Planned Parenthood Petition Wants Tighter Regulation of Crisis Pregnancy Centers
September 12, 2012 -- Around the state and around the country, billboards, bus stop ads and clinic signs offer help to women who think they may be pregnant, or know they are. All of them say that they offer free pregnancy tests, and some say they provide additional prenatal care or support for young women. Others encourage women to come in for free STD tests.
But they have an agenda – to urge young women not to have an abortion. Some even disseminate inaccurate information about how common contraceptives work, and don't offer the services they advertise. Two years ago Planned Parenthood Advocates of Oregon (Planned Parenthood's political arm) conducted an investigation, sending volunteers undercover to crisis pregnancy centers.
One volunteer, after describing symptoms of a sexually transmitted disease, was told she’d have to wait several weeks to see a nurse for a test, and not offered a referral to another clinic – such as a county health center – that could have provided free, rapid testing and treatment.
More concerning, women's health advocates say, is that they don't always advertise their services accurately, and they disseminate medically inaccurate information. Medical groups and pro-choice organizations have advocated for tighter regulations and improved transparency, so women know what they're getting into when they seek testing or advice from a crisis pregnancy center.
“The problem is that crisis pregnancy centers really promote themselves being an all options counseling, but actually they’re anti-abortion,” said Parker Dockray, president of the board of Backline, a pregnancy options counseling line which is based in Portland but takes calls from women all over the country. “Our feeling is really, if a crisis pregnancy center wants to say, ‘we're anti-abortion and we want to tell you about why we think abortion is wrong or why you shouldn't have an abortion, more power to them.’”
Planned Parenthood Advocates of Oregon is circulating an online petition to the Oregon Legislature in support of “improved accuracy, transparency and privacy requirements” for crisis pregnancy centers. Its earlier investigation also found that some clinic volunteers were not told about HIPAA, and some of their names were posted on church prayer trees. Also, they received phone calls from church members after their visit.
Thus far, more than 10,000 signatures have been gathered on petition, which mirrors legislation introduced in 2011 that died in committee. No decision has been reached on whether to introduce similar legislation next February.
The Oregon Medical Association supported the earlier bill. “The primary issue was just in terms of transparency and making sure the patients get the information they need,” said Betsy Boyd-Flynn, deputy executive vice president and chief operating officer.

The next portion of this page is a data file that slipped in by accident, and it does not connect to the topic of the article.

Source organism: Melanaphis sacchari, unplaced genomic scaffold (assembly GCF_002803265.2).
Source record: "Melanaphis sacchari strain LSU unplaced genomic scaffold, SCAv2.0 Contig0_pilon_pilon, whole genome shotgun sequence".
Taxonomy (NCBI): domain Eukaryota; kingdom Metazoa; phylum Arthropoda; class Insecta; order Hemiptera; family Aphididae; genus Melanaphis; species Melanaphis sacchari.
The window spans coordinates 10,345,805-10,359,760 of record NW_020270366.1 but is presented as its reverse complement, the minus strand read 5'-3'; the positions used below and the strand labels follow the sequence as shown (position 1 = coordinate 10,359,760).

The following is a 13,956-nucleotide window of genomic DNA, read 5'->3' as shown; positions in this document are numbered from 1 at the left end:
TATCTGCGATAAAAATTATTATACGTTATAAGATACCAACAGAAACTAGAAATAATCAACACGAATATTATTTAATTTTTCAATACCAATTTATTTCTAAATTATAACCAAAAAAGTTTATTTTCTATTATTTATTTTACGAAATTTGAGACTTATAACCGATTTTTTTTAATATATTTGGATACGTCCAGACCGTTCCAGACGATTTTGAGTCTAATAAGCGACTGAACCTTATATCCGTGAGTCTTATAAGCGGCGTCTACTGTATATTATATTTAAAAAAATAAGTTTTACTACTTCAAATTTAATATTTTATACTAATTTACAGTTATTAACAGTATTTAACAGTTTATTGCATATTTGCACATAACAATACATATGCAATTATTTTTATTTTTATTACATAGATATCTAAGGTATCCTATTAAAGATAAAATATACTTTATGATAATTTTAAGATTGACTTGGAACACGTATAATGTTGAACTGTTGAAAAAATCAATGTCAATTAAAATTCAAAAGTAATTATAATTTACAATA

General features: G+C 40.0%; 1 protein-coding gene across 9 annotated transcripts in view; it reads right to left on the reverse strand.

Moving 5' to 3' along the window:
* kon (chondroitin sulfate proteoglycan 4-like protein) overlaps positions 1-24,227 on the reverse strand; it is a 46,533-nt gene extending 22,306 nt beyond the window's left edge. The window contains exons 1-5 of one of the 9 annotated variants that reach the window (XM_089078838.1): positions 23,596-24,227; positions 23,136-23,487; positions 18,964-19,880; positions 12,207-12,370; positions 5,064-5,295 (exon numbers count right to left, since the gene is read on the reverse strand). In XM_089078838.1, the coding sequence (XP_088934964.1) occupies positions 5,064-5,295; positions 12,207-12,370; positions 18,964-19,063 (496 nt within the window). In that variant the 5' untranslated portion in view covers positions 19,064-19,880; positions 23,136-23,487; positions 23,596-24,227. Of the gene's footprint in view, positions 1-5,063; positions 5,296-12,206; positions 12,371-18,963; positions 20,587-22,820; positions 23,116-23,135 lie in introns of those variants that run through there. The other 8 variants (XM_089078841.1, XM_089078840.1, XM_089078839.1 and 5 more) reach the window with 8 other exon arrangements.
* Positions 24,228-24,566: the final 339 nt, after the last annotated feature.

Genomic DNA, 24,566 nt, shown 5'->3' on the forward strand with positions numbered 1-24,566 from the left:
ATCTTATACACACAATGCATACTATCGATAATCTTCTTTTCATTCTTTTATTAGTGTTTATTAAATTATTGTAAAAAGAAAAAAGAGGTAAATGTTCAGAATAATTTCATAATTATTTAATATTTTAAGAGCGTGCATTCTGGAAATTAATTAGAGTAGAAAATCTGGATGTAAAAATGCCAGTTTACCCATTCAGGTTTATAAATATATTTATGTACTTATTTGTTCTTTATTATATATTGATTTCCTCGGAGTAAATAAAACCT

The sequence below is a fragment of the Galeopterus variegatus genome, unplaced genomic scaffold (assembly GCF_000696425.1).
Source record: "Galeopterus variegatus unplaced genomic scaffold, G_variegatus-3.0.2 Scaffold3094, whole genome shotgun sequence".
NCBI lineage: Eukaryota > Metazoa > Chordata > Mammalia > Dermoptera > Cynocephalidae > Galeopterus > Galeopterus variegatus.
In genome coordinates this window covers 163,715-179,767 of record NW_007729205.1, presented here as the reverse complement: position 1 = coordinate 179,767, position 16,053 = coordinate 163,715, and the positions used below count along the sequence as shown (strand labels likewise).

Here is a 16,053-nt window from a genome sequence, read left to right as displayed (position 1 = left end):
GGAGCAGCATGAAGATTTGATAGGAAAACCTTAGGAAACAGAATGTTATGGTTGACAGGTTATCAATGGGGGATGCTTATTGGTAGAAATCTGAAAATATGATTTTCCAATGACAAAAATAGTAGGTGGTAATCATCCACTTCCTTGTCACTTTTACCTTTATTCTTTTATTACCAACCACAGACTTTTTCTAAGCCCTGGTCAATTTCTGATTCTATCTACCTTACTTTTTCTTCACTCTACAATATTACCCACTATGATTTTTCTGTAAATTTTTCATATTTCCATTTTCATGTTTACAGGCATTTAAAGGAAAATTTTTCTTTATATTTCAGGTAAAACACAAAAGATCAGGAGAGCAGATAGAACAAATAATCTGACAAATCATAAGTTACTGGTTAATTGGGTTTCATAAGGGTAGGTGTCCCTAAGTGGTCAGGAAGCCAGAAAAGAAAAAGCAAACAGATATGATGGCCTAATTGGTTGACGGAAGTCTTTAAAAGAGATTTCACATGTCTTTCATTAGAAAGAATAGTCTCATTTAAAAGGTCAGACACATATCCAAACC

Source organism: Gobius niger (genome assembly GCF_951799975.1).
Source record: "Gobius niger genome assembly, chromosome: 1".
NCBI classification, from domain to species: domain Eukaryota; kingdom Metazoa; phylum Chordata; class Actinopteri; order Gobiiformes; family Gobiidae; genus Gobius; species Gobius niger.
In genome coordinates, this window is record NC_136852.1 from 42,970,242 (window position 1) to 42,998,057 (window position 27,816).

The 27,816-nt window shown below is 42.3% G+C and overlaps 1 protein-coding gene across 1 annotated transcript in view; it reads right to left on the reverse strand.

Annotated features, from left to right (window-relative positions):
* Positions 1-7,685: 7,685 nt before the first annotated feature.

Since crisis pregnancy centers offer their services for free, they are usually staffed by volunteers and therefore not subject to inspections or licensing requirements.
However, laws do regulate the operation of ultrasound machines and the interpretation of results and also prohibit people from misrepresenting themselves as medical professionals. Such violations can be reported to the respective licensing boards.
Ed Conlow, executive director of the Oregon Board of Medical Imaging, isn't aware of any complaints about crisis pregnancy centers.
“If someone is a technologist who does sonography and ultrasound, they’re required to have a license from the Board of Medical Imaging,” Conlow said. There are exceptions: dentist's offices, nursing or medical students.
Although the law does not require that a medical imaging license be posted, people can ask to see the license or enter that person’s name on the licensing board’s website and search for that information.
“If they're calling themselves nurses and they're not, we'd like to know about that,” said Barbara Holtry, communications manager with the Oregon Board of Nursing.
Rebecca Turner is executive director of Faith Aloud, a pro-choice pregnancy options counseling service that offers faith-based counseling. The organization usually links women with clergy of their own fait.
In many parts of the country, state legislatures have enacted laws preventing crisis prevention centers from being regulated which, she said, creates a double standard since most medical clinics are held to more stringent requirements.
Baltimore and New York City have passed ordinances regulating crisis prevention centers and those laws are being battled in court.
Turner and Dockray said their organizations have heard from women who called them after visiting a crisis prevention center. None of those women changed their mind about having an abortion, even though they were told that they were further along in their pregnancy than they actually were, Dockray said.
Turner, who called the counseling tactics at these centers manipulative, said it's possible to provide faith-based pregnancy counseling that doesn’t coerce women into making any particular choice.
“Counseling should never be about the needs and desires of people doing the counseling,” Turner said.
Public domain image for this story courtesy of the Centers for Disease Control and Prevention.